LANGLEY, British Columbia
The Church in British Columbia was built one by one — one member, one family, one branch, one testimony at a time.
Collectively, those individual efforts laid a Church foundation so strong that nearly 100 years after the organization of the Vancouver Branch in 1911, Latter-day Saints here celebrated the dedication of the Vancouver British Columbia Temple.
During a youth cultural celebration, held May 1 in conjunction with the dedication, young men and young women took the arms of 172 Latter-day Saint pioneers in this area and led them one by one to the floor for recognition.
The audience stood in appreciation.
"That is our story here," said Shelley Murley, a composer who served as director of the youth cultural event. "We are one. We do things slowly ... neighbor to neighbor, family to family, friend to friend."
More than 1,200 youth participated in Saturday evening's youth temple celebration, which marked the completion the Vancouver British Columbia Temple – the LDS Church's 131st operating temple worldwide and the seventh in Canada.
Gathered from eight stakes in British Columbia and the Bellingham Washington Stake, some of the youth drove more than 14 hours to participate in the event.
President Thomas S. Monson addressed the congregation before the performance began, asking the youth to stand alone, if necessary, in righteousness – like the pioneers from British Columbia they follow.
"The Lord will not leave you unprotected if you put your confidence in Him," he told the youth. "We are asking you to be the example the Lord expects you to be."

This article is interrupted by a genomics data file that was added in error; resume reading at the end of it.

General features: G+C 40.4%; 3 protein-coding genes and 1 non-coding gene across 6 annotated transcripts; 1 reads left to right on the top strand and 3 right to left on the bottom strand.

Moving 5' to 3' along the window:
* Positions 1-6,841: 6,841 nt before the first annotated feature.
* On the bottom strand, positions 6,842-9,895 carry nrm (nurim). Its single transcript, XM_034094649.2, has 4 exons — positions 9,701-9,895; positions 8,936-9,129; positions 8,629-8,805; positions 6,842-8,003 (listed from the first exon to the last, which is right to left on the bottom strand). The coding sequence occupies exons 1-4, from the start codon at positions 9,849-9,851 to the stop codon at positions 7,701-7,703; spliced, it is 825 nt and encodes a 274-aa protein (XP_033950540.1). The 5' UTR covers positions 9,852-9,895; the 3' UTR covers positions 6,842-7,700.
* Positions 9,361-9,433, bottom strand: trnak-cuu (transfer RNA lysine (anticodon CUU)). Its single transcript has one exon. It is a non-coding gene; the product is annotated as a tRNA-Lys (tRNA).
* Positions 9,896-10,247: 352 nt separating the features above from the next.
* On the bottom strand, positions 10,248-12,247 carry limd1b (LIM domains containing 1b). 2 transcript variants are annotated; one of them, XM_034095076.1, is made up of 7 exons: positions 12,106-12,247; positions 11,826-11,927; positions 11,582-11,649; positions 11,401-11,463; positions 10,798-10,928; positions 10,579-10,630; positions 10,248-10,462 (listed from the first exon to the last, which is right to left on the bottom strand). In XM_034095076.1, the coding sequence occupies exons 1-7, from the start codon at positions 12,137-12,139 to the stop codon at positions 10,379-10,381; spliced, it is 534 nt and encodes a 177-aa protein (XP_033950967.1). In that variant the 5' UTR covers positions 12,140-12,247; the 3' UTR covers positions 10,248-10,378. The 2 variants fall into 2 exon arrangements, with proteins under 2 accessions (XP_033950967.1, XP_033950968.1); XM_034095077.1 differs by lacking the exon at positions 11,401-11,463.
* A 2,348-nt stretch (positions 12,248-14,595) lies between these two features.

President Monson added that standing up for their beliefs will win the youth respect. "You won't lose friends," he said. "You will gain friends."
That promise meant the world to youth who are often the only Latter-day Saint in their school.
The Vancouver temple youth celebration, titled "A Beacon to the World," highlighted the land, history and people of British Columbia.
President Monson started the evening by changing — to the delight of the audience — the opening song from a traditional hymn to the Canadian national anthem, "O Canada."
"We are here to enjoy Canada with you," he said.
Jalae Brophy, 17, of the Vanderhoof Ward, and Sabrina Blackmore, 17, of the Blackmore Ward — both in the Prince George British Columbia Stake — rode 15 hours on a bus to participate in the event. "This is the best experience ever," said Sabrina.
Jalae said participating in the celebration is something she can do to be part of the temple dedication.
"We are doing this big celebration because of the temple. It is like we are a part of it."
Morgan Pringle, 17, of the Victoria 2nd Ward, Victoria British Columbia Stake, spoke about riding a ferry from Vancouver Island to the event.
"We were talking to everyone. We said, 'We are going to celebrate our Vancouver temple.'"
Sister Murley said the youth who participated in the event felt a strong connection to the temple. "These kids feel it is their temple," she said. "They really feel this incredible ownership."
In the closing moments of the cultural celebration the youth joined hands and made large circles – representing the eternal nature of the edifice where family relationships have no end — around a huge replica temple. Together, dressed in white shirts and blouses and dark pants and skirts, they looked to the temple.
The message was simple: The temple will now become their beacon as they carry the torch passed to them by early Latter-day Saint pioneers in their temple district and build the Church in British Columbia "one by one."